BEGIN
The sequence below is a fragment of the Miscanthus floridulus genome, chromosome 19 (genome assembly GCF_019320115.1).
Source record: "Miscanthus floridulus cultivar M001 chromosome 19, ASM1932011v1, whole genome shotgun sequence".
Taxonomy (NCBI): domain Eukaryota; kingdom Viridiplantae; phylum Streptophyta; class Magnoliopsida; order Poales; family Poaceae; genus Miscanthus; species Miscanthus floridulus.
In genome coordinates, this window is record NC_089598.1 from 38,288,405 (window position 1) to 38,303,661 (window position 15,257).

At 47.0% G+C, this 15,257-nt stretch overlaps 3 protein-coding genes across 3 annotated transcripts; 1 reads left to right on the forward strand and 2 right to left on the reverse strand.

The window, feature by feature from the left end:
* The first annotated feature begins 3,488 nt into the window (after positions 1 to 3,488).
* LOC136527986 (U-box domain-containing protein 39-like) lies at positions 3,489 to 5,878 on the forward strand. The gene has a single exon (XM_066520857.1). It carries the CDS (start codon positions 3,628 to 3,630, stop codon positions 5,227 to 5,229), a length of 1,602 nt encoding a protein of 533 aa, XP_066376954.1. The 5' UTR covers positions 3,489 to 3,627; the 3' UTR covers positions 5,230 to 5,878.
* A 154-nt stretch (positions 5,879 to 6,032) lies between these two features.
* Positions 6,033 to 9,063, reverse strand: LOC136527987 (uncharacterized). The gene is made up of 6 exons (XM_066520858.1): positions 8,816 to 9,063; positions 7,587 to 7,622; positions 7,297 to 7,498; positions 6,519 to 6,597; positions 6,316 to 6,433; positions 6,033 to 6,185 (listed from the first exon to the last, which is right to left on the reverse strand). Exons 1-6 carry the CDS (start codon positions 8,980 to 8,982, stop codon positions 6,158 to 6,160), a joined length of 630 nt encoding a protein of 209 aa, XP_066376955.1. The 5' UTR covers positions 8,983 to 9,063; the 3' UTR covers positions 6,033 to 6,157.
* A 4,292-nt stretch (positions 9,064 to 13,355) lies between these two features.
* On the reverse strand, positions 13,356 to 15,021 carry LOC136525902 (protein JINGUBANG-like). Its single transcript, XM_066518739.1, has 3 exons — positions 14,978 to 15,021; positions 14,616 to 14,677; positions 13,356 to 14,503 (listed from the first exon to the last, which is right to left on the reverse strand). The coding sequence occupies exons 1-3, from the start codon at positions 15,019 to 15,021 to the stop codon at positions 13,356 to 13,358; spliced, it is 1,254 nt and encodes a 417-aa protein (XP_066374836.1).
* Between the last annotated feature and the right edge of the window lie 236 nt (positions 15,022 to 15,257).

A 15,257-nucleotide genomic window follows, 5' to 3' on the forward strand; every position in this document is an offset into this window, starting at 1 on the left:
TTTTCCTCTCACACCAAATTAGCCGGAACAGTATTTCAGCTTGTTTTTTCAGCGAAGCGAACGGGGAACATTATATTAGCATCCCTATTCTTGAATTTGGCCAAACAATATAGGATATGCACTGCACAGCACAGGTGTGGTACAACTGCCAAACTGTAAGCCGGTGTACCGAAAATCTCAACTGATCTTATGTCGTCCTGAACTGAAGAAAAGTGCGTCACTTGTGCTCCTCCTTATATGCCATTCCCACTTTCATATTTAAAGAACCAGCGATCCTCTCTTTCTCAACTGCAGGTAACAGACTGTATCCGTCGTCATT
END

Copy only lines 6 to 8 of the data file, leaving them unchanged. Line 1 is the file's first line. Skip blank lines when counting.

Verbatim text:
The window, feature by feature from the left end:
* The first annotated feature begins 3,488 nt into the window (after positions 1 to 3,488).
* LOC136527986 (U-box domain-containing protein 39-like) lies at positions 3,489 to 5,878 on the forward strand. The gene has a single exon (XM_066520857.1). It carries the CDS (start codon positions 3,628 to 3,630, stop codon positions 5,227 to 5,229), a length of 1,602 nt encoding a protein of 533 aa, XP_066376954.1. The 5' UTR covers positions 3,489 to 3,627; the 3' UTR covers positions 5,230 to 5,878.